MTSA faculty publish study in ‘Annals of Breast Surgery’

A research study on new recovery protocols co-authored by Stace Dollar, MS, CRNA, and John Edwards, III, MS, CRNA, was recently published in the Annals of Breast Surgery. Both serve as faculty for MTSA’s Acute Surgical Pain Management (ASPM) Fellowship and have been working toward advanced scholarship in nurse anesthesia.

Their study, Reduction in Opioid Consumption, Pain, and Anti-emetic Use: An Enhanced Recovery After Surgery Protocol for Breast Cancer Patients, tested an enhanced recovery after surgery protocol specifically designed to manage postoperative pain, nausea and vomiting among women undergoing mastectomy.

“We presented the preliminary data for this study at a couple different conferences, one in Dublin, Ireland, and the other in Dallas,” Edwards said. “Since then we developed the manuscript, submitted it and went through the review process. We’re grateful to have had the opportunity and see it get published in a peer-reviewed journal.”

Edwards was the corresponding author for the article. He said each of the authors played a different part in the research process. His role included working with the nursing research department in his facility, headed by Dorothy Brockopp, MSN, PhD, RN, FAAN; getting the writing team organized; managing the manuscripts; and bringing the project to completion with the reviewers.

“This research ties in perfectly with how we manage acute surgical pain. Being a part of the ASPM Fellowship helped make this process more manageable because we studied these cutting-edge techniques, and the Doctoral Completion program helped us learn how to prepare research for publication. So the education I’ve received at MTSA has really prepared me well for this type of work,” he added.

Edwards said he and Dollar look forward to working on future research studies. Some areas of interest include: exploring opioid disposal, drugs used to reduce bleeding during total joint replacement surgery, reducing axillary pain after shoulder surgery, and regional anesthesia techniques for a specific electrophysiology procedure.

Dollar and Edwards were recent recipients of the ASPM Fellowship “Outstanding Achievement Award,” presented at MTSA’s 2019 Commencement ceremony. Both are CRNAs at Baptist Health Lexington in Kentucky, where they co-founded and co-direct an Acute Pain Service. In addition, Edwards was the 2019 recipient of the Nevin Downs, MD Leadership Award. In 2018, Dollar received the Mary Elizabeth DeVasher Distinguished Alumni Service Award.

Walid Abou-Jaoude was the first author on the mastectomy study, with other co-authors Susan G. Yackzan, Stacy Stanifer, Martha Monroe, Barbara Self, Heather Shearin, and Thomas J. Young.


Background: Patients undergoing mastectomy, both with and without immediate reconstruction, frequently experience postoperative pain, nausea and vomiting. Enhanced recovery after surgery protocols have been designed in part to minimize these postoperative complications. The aim of this study was to test an enhanced recovery after surgery protocol specifically designed to effectively manage postoperative pain, nausea and vomiting among women undergoing mastectomy.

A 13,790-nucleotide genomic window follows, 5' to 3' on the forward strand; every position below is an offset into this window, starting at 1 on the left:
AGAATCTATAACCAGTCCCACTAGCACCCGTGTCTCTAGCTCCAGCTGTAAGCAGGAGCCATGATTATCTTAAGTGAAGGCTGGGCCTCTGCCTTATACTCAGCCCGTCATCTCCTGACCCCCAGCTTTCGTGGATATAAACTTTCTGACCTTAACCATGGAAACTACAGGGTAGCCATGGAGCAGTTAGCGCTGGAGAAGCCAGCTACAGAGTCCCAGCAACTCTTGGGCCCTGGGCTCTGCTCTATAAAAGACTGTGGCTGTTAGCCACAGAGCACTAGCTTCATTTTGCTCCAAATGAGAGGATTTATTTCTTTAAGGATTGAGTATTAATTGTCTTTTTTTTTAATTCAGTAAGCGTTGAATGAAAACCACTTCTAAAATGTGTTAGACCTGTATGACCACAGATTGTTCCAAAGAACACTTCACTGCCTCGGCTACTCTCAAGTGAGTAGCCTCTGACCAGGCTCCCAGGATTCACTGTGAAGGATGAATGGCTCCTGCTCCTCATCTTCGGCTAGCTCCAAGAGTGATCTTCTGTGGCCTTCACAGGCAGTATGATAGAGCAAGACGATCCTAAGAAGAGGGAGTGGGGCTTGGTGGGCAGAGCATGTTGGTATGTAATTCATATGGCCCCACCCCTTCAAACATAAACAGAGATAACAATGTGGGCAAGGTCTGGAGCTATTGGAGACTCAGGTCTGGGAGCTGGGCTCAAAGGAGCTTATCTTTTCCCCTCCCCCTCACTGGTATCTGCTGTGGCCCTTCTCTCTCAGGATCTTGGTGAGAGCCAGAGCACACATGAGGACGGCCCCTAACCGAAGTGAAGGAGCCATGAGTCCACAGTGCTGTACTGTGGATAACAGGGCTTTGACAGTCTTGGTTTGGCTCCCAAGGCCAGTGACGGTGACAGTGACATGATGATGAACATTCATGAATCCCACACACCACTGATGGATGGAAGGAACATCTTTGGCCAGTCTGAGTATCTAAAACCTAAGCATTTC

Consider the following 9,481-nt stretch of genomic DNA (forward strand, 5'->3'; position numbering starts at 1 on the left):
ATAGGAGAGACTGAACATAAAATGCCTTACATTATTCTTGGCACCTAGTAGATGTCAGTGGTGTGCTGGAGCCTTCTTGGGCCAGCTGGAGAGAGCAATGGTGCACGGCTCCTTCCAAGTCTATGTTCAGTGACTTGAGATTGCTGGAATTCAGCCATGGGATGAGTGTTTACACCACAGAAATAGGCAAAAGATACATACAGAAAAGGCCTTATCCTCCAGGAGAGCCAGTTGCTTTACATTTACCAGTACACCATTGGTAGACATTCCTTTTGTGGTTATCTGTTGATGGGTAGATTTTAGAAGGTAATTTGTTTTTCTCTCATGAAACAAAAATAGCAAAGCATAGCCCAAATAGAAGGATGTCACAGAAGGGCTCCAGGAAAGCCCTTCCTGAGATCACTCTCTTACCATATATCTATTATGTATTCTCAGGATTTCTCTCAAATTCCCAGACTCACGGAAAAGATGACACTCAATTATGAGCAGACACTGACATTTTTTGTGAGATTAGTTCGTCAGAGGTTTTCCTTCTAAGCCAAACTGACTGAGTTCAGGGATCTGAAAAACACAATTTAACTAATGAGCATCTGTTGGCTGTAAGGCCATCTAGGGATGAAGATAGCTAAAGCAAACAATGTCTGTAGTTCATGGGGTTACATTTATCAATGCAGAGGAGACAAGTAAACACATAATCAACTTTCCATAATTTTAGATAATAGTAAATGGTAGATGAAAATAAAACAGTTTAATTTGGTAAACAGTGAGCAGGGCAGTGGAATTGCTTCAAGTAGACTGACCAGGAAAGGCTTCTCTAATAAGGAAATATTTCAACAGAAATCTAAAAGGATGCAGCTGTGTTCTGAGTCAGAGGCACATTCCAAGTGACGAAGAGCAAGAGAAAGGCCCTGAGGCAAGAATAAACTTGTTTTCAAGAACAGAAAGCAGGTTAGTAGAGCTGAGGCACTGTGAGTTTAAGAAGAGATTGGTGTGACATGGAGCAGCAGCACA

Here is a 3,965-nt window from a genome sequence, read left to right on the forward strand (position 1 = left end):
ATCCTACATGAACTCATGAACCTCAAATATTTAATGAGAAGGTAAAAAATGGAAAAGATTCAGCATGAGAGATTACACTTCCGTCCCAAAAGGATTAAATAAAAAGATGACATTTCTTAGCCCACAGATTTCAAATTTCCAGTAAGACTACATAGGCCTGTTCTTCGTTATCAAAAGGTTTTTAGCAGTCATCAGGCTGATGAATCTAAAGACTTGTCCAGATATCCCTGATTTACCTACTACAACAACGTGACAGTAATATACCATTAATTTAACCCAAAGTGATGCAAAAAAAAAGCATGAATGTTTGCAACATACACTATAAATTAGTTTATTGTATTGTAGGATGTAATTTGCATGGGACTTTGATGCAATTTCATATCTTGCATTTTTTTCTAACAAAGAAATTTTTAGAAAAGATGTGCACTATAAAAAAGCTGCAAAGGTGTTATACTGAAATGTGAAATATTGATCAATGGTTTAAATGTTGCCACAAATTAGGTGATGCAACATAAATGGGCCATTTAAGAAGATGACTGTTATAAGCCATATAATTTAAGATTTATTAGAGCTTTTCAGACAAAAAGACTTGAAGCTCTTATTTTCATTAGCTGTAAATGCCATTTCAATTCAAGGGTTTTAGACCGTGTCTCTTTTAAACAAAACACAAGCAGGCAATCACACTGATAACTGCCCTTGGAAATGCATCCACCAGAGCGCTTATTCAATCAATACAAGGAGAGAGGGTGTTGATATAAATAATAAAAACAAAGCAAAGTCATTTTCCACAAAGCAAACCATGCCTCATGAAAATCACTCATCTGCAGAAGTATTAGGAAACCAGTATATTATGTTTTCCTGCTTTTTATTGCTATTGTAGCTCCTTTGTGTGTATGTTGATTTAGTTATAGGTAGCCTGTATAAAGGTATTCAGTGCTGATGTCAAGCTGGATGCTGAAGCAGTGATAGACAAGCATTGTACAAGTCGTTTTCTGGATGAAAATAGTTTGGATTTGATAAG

Methods: A retrospective cohort analysis was designed to examine the difference between patients who experienced traditional recovery after surgery (TRAS) and patients who experienced enhanced recovery after surgery regarding pain, opioid consumption, and antiemetic administration. The sample (N=204) included women undergoing mastectomy both with (n=102) and without (n=102) immediate reconstruction. No significant differences were found between these groups. Similarly, no significant differences were found related to the following sample characteristics; age, body mass index (BMI), opioid use, and pain scores on admission.

Results: Significant differences were found between groups related to pain on day of surgery (P<0.001), and postoperative day one (P<0.001). In addition, significant differences were found on both days (day of surgery P<0.001 and postoperative day one P<0.001) for opioid consumption and antiemetic administration (day of surgery P<0.009 and postoperative day one P<0.005). Mean, standard deviation, and frequency differences in the variables range from moderate to strong.

Conclusions: Results of this study among women with breast cancer undergoing mastectomy with and without reconstruction suggest that this enhanced recovery after surgery protocol can improve pain management, reduce opioid consumption, and diminish anti-emetic intake.

Stace Dollar, MS, CRNA

John Edwards, III, MS, CRNA


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